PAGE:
Broad­way sup­port­ers de­bate trees in streetscape

One species to be listed as ‘in­va­sive’ in 2023

The Morning Journal (Lorain, OH) - - FRONT PAGE - By Richard Pay­erchin rpay­erchin@morn­ingjour­nal.com @MJ_Jour­nalRick on Twit­ter

Some Broad­way sup­port­ers said no trees or in­va­sive species, please, as city of­fi­cials con­sider the streetscape plan that would re­model the av­enue from West Erie Av­enue to Ninth Street.

The Lo­rain De­sign Re­view Board on Feb. 13 ap­proved the plans for the Broad­way streetscape project.

Lo­rain Mayor Chase Rite­nauer aims to have the re­con­struc­tion done this year.

The board heard about de­tails from City En­gi­neer Dale Van­der­som­men and Jeff Knopp,

land­scape ar­chi­tect and pres­i­dent of Behnke Land­scape Ar­chi­tec­ture.

The plans gen­er­ally re­ceived fa­vor­able re­views for adding new sig­nage, lights, elec­tri­cal out­lets and wider side­walks along the halfmile stretch of Broad­way.

But the board de­bated the best plants to in­clude and whether Broad­way would be bet­ter off with trees in planters — or with no trees at all.

Once planted, the new trees would be colum­nar, hav­ing more of an up-and­down look than ex­ist­ing trees with leaf canopies that spread out, Knopp said.

The colum­nar na­ture of the new trees will be more up­right and look more like ar­chi­tec­tural el­e­ments than peo­ple are used to, he said.

Plans in­cluded mul­ti­ple va­ri­eties of trees.

With var­i­ous dis­eases and in­sects that at­tack trees, it is be­com­ing com­mon prac­tice to avoid plant­ing just one kind of tree in a land­scape, Knopp said.

But some res­i­dents were skep­ti­cal about the trees.

De­sign Re­view Board mem­ber Frank Sip­kovsky sug­gested hav­ing trees in mov­able planters to avoid un­der­ground prob­lems with roots.

Carl Nielsen, co-owner of Nielsen Jew­el­ers, 753 Broad­way, noted tree roots grew into a ma­jor prob­lem for

sewer pipes un­der a build­ing oc­cu­pied by one Broad­way mer­chant.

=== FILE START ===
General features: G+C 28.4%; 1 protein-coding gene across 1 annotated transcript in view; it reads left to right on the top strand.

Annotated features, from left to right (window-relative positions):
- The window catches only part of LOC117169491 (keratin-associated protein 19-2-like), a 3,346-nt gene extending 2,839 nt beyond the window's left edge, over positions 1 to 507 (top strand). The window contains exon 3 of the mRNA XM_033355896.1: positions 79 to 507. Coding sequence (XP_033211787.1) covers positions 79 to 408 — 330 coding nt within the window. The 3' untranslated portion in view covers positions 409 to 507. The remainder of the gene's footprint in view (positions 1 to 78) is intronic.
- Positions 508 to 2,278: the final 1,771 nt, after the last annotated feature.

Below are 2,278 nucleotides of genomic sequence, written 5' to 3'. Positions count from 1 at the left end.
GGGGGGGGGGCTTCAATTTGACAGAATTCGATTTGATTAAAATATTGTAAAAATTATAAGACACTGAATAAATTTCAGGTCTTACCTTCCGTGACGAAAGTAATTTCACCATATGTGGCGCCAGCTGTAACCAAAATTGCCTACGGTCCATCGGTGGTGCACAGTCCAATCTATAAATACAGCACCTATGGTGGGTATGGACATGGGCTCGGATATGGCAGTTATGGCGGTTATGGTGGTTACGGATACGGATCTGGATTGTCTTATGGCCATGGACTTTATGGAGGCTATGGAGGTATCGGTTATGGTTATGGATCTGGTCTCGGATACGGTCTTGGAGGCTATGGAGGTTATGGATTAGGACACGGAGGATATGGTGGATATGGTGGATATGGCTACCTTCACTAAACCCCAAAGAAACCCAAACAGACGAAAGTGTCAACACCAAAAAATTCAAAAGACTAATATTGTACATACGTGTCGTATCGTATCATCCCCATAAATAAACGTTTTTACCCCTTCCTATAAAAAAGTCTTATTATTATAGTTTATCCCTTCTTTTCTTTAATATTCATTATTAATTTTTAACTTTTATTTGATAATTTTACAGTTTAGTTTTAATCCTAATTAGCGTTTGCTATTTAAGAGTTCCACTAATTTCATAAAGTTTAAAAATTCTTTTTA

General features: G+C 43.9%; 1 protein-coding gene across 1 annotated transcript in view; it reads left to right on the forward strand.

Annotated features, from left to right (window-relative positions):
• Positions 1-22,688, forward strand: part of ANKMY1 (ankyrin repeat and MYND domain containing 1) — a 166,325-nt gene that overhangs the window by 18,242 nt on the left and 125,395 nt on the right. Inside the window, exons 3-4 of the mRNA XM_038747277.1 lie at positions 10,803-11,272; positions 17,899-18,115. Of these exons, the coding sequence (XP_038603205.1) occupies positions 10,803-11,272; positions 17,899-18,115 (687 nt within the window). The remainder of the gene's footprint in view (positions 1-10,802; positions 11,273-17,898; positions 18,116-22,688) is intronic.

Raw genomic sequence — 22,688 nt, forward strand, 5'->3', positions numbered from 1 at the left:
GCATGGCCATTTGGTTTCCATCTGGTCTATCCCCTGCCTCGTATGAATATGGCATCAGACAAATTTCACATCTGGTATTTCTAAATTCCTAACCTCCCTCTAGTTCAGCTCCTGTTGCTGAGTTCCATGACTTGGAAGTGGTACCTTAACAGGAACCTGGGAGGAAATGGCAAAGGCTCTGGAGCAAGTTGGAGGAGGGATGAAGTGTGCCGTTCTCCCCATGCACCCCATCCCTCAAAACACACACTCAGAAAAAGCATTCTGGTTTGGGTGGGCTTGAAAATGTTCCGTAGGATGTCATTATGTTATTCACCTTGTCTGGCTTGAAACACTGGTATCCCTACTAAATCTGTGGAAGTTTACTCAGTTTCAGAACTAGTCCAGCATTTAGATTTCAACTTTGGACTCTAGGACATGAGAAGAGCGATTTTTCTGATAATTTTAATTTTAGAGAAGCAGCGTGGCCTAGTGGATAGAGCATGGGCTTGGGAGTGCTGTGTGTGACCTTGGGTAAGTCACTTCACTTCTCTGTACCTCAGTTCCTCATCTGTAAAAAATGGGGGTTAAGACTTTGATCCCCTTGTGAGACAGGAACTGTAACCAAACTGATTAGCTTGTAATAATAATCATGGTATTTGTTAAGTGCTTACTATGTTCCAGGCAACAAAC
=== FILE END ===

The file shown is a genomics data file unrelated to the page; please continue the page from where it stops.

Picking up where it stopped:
Nielsen also strongly rec­om­mended con­sid­er­ing trees in planters.

At the Crocker Park shop­ping cen­ter, there are trees in mov­able planters, Sip­kovsky said, but board Chair­man Gary Fis­cher said that cen­ter also has street trees planted in the ground.

The trees will of­fer shade for fu­ture out­door din­ing on Broad­way, Fis­cher said.

Sip­kovsky coun­tered that mer­chants could save money and pre­vent headaches by of­fer­ing large shade umbrellas over ta­bles.

Knopp said he did not have a prob­lem with plants in pots.

But trees in planters gen­er­ally have shorter life spans be­cause they dry out faster, get hot­ter in sum­mer and colder in win­ter than trees planted in the ground, he said.

It is pos­si­ble to bury un­der­ground bar­ri­ers that con­fine tree roots, Knopp said.

An ex­act main­te­nance plan is un­clear for the fu­ture fo­liage.

Lo­rain Safety-Ser­vice Di­rec­tor Dan Given sug­gested prop­erty own­ers form an as­so­ci­a­tion that would pay for main­te­nance, be­cause it would be dif­fi­cult for the city to cover costs of trim­ming and care.

Streetscape plans on file with the City En­gi­neer­ing Depart­ment show one of the va­ri­eties of trees for Broad­way is Pyrus calleryana,

com­monly known as the callery pear or the Cleve­land se­lect pear.

The Cleve­land se­lect pear is con­sid­ered an in­va­sive plant species, said Max Schae­fer, north­east Ohio re­gional di­rec­tor for the Ohio En­vi­ron­men­tal Coun­cil.

The tree va­ri­ety’s name sounds like it could be lo­cal to north­ern Ohio.

But it is na­tive to Asia and can spread through nat­u­ral ar­eas due to crosspol­li­na­tion of pear tree flow­ers, ac­cord­ing to on­line re­ports, in­clud­ing the Cen­ter for In­va­sive Species and Ecosys­tem Health.

The callery pear tree is on the new ODA list of in­va­sive species ef­fec­tive Jan. 7.

It will be­come an in­va­sive plant with sale pro­hib­ited in Ohio af­ter Jan. 7, 2023, ac­cord­ing to the Ohio Depart­ment of Agri­cul­ture.

The depart­ment al­lowed a five-year grace pe­riod to al­low Ohio busi­nesses time to al­ter their plans for sell­ing trees, said Dan Kenny, as­sis­tant chief of the depart­ment’s Plant Health Divi­sion.

The new rule does not man­date the re­moval of the trees for Ohio res­i­dents who have callery pear trees on their prop­erty, Kenny said.

Re­mov­ing the trees from the Broad­way streetscape plan “is ob­vi­ously some­thing to con­sider,” he said.

Kenny de­clined to com­ment on spe­cific de­tails of the plans be­cause the Agri­cul­ture Depart­ment is not in­volved in the Lo­rain project.

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